I also identify as Panromantic [panːˈɹəʊˈmæntɪk], which means I have the potential to be romantically attracted to people of any and all gender expressions. Gender doesn’t factor into attraction for me, it’s whoever’s heart speaks to me. Hypothetically, of course, because I’m happily married.
So, again, hypothetically:
Men(cis/trans) √ Women(cis/trans) √
Non-binary √ Genderqueer √
And everything in between. BUT, again, still within the confines of demisexuality.
To review, I am a panromantic demisexual woman who happens to be married to a man. Yes, all these labels make it sound almost like some sort of queer taxonomy, but it’s actually a good thing. If we’d been having this conversation 20 years ago, I’d be considered just a reeeeally picky bisexual, or worse, a straight girl “experimenting,” so it’s nice to be able to more clearly self-identify.
How I feel inside is going to be different than what an outsider’s perception upon meeting me will be. Because, yes, my life is very heteronormative. I know right now, most of you 100% straight people reading this are probably thinking why say anything? What does it matter? Here’s the answer: It matters to me because I want to be my authentic self and accept that there’s nothing wrong with me. I’ve been to doctors to try and fix what I didn’t realize was just a part of who I am. That part of the story gets sad, so we’re not going to dwell on that.
The main reason to so specifically label myself is to find a community where I fit. Because I’ve always had one foot in the straight world and one foot in the LGBTQ world. I never felt quite right in the straight community because I knew I was different, but I also deal with a certain amount of impostor syndrome in the queer community because my life is so heteronormative appearing. And that is no complaint about my life whatsoever, I’m exactly where I want to be, it’s just my acknowledgment of how it looks from the outside to other LGBTQ people who don’t know me personally.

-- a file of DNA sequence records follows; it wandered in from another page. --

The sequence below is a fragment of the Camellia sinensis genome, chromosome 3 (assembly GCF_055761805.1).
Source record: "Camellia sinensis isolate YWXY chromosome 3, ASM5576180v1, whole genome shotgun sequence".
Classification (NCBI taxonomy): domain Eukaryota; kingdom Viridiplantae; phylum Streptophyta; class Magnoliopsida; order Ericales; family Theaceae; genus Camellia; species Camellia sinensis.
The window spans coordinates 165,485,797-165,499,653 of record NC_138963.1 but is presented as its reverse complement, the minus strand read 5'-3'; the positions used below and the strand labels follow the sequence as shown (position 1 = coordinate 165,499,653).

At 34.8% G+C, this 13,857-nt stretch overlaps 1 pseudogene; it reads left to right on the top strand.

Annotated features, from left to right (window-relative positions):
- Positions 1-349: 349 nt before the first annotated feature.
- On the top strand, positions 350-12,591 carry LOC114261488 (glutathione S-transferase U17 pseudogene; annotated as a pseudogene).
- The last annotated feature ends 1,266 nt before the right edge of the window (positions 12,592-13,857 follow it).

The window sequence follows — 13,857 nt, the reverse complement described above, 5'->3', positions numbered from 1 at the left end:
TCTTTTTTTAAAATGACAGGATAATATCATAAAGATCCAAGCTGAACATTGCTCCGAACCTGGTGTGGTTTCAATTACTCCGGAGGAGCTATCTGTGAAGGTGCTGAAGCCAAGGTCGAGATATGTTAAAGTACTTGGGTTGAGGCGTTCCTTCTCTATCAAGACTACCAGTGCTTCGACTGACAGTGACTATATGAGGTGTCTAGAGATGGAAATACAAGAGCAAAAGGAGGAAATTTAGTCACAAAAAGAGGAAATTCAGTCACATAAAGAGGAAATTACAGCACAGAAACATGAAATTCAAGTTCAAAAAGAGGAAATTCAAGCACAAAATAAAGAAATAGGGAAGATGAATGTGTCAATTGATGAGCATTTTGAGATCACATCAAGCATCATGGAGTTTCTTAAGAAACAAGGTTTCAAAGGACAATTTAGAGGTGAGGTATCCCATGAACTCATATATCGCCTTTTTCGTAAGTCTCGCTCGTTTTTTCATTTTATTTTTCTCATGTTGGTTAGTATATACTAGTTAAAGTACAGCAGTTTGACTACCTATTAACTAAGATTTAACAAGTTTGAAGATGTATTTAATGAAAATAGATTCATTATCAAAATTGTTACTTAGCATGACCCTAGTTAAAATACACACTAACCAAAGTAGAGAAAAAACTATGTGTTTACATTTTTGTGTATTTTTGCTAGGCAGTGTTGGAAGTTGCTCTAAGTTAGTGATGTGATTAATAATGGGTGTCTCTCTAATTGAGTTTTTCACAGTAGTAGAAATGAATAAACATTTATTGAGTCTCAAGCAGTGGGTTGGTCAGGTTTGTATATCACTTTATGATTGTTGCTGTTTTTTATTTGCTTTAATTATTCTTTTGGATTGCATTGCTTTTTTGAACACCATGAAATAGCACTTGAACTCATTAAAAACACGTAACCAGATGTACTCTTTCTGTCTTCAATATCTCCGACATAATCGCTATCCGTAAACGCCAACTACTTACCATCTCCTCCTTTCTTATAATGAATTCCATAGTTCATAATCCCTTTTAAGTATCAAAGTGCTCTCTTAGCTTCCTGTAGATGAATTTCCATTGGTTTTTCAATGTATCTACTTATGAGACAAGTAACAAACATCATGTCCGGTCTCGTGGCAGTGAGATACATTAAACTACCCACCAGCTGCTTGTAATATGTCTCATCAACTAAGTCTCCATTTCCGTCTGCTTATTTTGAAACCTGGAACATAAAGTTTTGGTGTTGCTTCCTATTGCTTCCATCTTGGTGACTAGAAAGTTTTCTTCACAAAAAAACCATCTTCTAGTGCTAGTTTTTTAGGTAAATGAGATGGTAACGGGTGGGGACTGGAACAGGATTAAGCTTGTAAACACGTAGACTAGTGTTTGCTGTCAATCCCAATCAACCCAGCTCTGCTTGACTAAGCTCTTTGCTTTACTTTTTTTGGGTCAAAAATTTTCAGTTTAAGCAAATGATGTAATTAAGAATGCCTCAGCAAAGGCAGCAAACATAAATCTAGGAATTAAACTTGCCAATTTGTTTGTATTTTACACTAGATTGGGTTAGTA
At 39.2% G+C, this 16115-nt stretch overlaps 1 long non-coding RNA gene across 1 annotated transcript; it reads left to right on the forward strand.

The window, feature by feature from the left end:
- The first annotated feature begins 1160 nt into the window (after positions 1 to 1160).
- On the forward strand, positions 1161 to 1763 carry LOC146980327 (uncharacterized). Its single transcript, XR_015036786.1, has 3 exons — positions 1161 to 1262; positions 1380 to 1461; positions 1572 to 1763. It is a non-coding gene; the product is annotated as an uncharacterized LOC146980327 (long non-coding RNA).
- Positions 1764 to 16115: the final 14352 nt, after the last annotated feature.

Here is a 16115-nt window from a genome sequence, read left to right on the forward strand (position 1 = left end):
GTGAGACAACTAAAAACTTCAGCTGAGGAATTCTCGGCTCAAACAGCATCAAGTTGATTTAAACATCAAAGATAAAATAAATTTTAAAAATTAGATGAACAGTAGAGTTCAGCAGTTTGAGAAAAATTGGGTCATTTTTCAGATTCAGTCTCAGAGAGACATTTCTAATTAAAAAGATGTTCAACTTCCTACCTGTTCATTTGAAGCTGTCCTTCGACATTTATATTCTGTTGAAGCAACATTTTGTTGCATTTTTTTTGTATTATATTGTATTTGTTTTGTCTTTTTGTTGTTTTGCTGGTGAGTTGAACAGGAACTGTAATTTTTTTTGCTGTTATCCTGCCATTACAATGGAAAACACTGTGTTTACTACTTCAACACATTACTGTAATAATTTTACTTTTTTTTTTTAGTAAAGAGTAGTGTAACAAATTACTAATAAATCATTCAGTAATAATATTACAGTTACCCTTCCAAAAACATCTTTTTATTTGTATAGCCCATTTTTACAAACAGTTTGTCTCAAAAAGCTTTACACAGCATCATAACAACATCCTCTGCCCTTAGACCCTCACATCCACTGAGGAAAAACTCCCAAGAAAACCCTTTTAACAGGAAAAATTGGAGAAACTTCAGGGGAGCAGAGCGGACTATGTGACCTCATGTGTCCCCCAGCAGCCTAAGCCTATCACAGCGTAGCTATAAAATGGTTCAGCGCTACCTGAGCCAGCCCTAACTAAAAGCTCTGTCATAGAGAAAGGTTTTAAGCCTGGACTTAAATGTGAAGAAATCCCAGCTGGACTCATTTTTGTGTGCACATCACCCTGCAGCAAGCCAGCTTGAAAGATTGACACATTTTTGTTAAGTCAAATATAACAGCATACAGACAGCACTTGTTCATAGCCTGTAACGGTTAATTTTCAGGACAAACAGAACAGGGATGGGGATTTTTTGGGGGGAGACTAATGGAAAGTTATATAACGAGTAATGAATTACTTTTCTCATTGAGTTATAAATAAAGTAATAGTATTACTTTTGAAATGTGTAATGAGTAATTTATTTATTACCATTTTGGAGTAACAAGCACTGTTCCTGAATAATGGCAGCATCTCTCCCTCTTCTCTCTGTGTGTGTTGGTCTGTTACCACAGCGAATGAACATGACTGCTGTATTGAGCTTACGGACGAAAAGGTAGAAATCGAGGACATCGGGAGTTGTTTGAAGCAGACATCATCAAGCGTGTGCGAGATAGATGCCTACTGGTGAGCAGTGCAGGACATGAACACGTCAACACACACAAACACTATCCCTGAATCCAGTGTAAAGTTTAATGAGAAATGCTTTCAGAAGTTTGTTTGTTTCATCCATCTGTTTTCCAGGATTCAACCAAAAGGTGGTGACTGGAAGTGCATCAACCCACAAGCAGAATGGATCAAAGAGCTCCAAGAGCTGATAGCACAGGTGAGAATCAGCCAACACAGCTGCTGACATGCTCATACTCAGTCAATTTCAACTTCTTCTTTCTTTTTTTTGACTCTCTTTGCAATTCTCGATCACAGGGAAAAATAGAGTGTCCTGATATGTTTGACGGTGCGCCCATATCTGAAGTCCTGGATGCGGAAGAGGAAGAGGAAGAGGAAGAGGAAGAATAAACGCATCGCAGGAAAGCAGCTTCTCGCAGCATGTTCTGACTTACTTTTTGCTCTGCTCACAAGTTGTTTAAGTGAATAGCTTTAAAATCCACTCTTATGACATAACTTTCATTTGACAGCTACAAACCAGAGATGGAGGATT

I wanted to find whatever current labels work for me and use them. Again, if you know me, you probably already know this about me. Because once I decided where I fit in, I haven’t really been quiet about it. These terms didn’t exist when I was growing up. Despite all the feelings and experiences I dealt with, and just the fact that it wasn’t generally accepted to be questioning your sexuality, I just sort of set it aside. So now that we have this language to communicate these things, I haven’t really been shy about using it. But sometimes, people who think they know you or who are viewing the world through a straight lens rather than accepting that sexuality is a spectrum, these things aren’t on their radar so they’re missing them. And I don’t want that. Because, again, a lot of my friends don’t have that option. Like if there are people I know are going to give me a hard time about my sexuality, I can just allow people to take that straight mask at face value, and hide behind that heteronormative situation. But so many people can’t do that. So in solidarity with them, I’m laying it all out there, because I’m not ashamed of it. I know where I fit, and I’ve found my people and my community that accepts me and loves me, and I wouldn’t have it any other way.